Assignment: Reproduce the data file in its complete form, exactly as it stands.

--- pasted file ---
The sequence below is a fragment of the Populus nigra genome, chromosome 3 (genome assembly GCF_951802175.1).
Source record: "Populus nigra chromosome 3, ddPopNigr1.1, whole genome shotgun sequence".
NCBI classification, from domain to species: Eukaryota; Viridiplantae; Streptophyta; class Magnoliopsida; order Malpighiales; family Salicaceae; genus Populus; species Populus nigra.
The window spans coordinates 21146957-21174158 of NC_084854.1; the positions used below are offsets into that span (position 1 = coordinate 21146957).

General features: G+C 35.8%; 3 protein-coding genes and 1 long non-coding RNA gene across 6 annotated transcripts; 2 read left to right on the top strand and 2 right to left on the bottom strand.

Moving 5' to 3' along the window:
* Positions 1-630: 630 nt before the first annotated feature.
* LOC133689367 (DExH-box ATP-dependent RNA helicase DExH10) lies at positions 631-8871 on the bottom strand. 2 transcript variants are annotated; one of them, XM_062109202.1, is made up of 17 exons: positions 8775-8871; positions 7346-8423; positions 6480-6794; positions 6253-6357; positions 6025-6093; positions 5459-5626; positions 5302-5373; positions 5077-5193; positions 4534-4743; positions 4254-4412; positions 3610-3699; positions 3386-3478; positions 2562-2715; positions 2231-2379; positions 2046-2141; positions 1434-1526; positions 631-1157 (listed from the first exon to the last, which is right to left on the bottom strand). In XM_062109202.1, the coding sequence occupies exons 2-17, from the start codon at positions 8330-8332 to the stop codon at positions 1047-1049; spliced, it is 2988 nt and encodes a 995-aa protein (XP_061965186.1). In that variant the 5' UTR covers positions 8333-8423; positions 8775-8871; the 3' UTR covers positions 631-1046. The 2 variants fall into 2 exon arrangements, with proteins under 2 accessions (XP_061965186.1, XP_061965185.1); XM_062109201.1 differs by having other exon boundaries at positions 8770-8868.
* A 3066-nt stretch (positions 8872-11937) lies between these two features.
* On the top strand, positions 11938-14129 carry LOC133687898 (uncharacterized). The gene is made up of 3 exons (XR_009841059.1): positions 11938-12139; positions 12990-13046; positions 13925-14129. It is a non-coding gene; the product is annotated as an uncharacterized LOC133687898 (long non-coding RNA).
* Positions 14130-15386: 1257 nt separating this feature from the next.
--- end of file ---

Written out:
The sequence below is a fragment of the Populus nigra genome, chromosome 3 (genome assembly GCF_951802175.1).
Source record: "Populus nigra chromosome 3, ddPopNigr1.1, whole genome shotgun sequence".
NCBI classification, from domain to species: Eukaryota; Viridiplantae; Streptophyta; class Magnoliopsida; order Malpighiales; family Salicaceae; genus Populus; species Populus nigra.
The window spans coordinates 21146957-21174158 of NC_084854.1; the positions used below are offsets into that span (position 1 = coordinate 21146957).

General features: G+C 35.8%; 3 protein-coding genes and 1 long non-coding RNA gene across 6 annotated transcripts; 2 read left to right on the top strand and 2 right to left on the bottom strand.

Moving 5' to 3' along the window:
* Positions 1-630: 630 nt before the first annotated feature.
* LOC133689367 (DExH-box ATP-dependent RNA helicase DExH10) lies at positions 631-8871 on the bottom strand. 2 transcript variants are annotated; one of them, XM_062109202.1, is made up of 17 exons: positions 8775-8871; positions 7346-8423; positions 6480-6794; positions 6253-6357; positions 6025-6093; positions 5459-5626; positions 5302-5373; positions 5077-5193; positions 4534-4743; positions 4254-4412; positions 3610-3699; positions 3386-3478; positions 2562-2715; positions 2231-2379; positions 2046-2141; positions 1434-1526; positions 631-1157 (listed from the first exon to the last, which is right to left on the bottom strand). In XM_062109202.1, the coding sequence occupies exons 2-17, from the start codon at positions 8330-8332 to the stop codon at positions 1047-1049; spliced, it is 2988 nt and encodes a 995-aa protein (XP_061965186.1). In that variant the 5' UTR covers positions 8333-8423; positions 8775-8871; the 3' UTR covers positions 631-1046. The 2 variants fall into 2 exon arrangements, with proteins under 2 accessions (XP_061965186.1, XP_061965185.1); XM_062109201.1 differs by having other exon boundaries at positions 8770-8868.
* A 3066-nt stretch (positions 8872-11937) lies between these two features.
* On the top strand, positions 11938-14129 carry LOC133687898 (uncharacterized). The gene is made up of 3 exons (XR_009841059.1): positions 11938-12139; positions 12990-13046; positions 13925-14129. It is a non-coding gene; the product is annotated as an uncharacterized LOC133687898 (long non-coding RNA).
* Positions 14130-15386: 1257 nt separating this feature from the next.